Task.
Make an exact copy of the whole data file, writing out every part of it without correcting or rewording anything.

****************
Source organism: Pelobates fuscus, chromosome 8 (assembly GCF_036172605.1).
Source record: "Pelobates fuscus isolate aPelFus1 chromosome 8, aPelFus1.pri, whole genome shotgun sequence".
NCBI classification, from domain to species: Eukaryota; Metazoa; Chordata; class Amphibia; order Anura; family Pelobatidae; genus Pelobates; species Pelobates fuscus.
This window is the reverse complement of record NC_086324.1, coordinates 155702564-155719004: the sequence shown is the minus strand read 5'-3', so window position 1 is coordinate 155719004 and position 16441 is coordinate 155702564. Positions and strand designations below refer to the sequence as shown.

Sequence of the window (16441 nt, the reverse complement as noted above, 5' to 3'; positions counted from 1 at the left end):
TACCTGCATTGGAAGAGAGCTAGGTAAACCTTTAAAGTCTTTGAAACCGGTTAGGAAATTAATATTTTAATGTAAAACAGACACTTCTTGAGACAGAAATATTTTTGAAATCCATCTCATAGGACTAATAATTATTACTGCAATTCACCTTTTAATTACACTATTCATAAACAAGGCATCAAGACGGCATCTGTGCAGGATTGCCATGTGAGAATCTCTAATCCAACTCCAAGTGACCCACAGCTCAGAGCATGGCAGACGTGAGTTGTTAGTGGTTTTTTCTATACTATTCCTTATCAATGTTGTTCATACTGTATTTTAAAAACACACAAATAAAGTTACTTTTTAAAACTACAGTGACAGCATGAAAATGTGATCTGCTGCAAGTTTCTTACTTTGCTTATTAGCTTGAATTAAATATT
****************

Source organism: Pelobates fuscus, chromosome 8 (assembly GCF_036172605.1).
Source record: "Pelobates fuscus isolate aPelFus1 chromosome 8, aPelFus1.pri, whole genome shotgun sequence".
NCBI classification, from domain to species: Eukaryota; Metazoa; Chordata; class Amphibia; order Anura; family Pelobatidae; genus Pelobates; species Pelobates fuscus.
This window is the reverse complement of record NC_086324.1, coordinates 155702564-155719004: the sequence shown is the minus strand read 5'-3', so window position 1 is coordinate 155719004 and position 16441 is coordinate 155702564. Positions and strand designations below refer to the sequence as shown.

Sequence of the window (16441 nt, the reverse complement as noted above, 5' to 3'; positions counted from 1 at the left end):
TACCTGCATTGGAAGAGAGCTAGGTAAACCTTTAAAGTCTTTGAAACCGGTTAGGAAATTAATATTTTAATGTAAAACAGACACTTCTTGAGACAGAAATATTTTTGAAATCCATCTCATAGGACTAATAATTATTACTGCAATTCACCTTTTAATTACACTATTCATAAACAAGGCATCAAGACGGCATCTGTGCAGGATTGCCATGTGAGAATCTCTAATCCAACTCCAAGTGACCCACAGCTCAGAGCATGGCAGACGTGAGTTGTTAGTGGTTTTTTCTATACTATTCCTTATCAATGTTGTTCATACTGTATTTTAAAAACACACAAATAAAGTTACTTTTTAAAACTACAGTGACAGCATGAAAATGTGATCTGCTGCAAGTTTCTTACTTTGCTTATTAGCTTGAATTAAATATT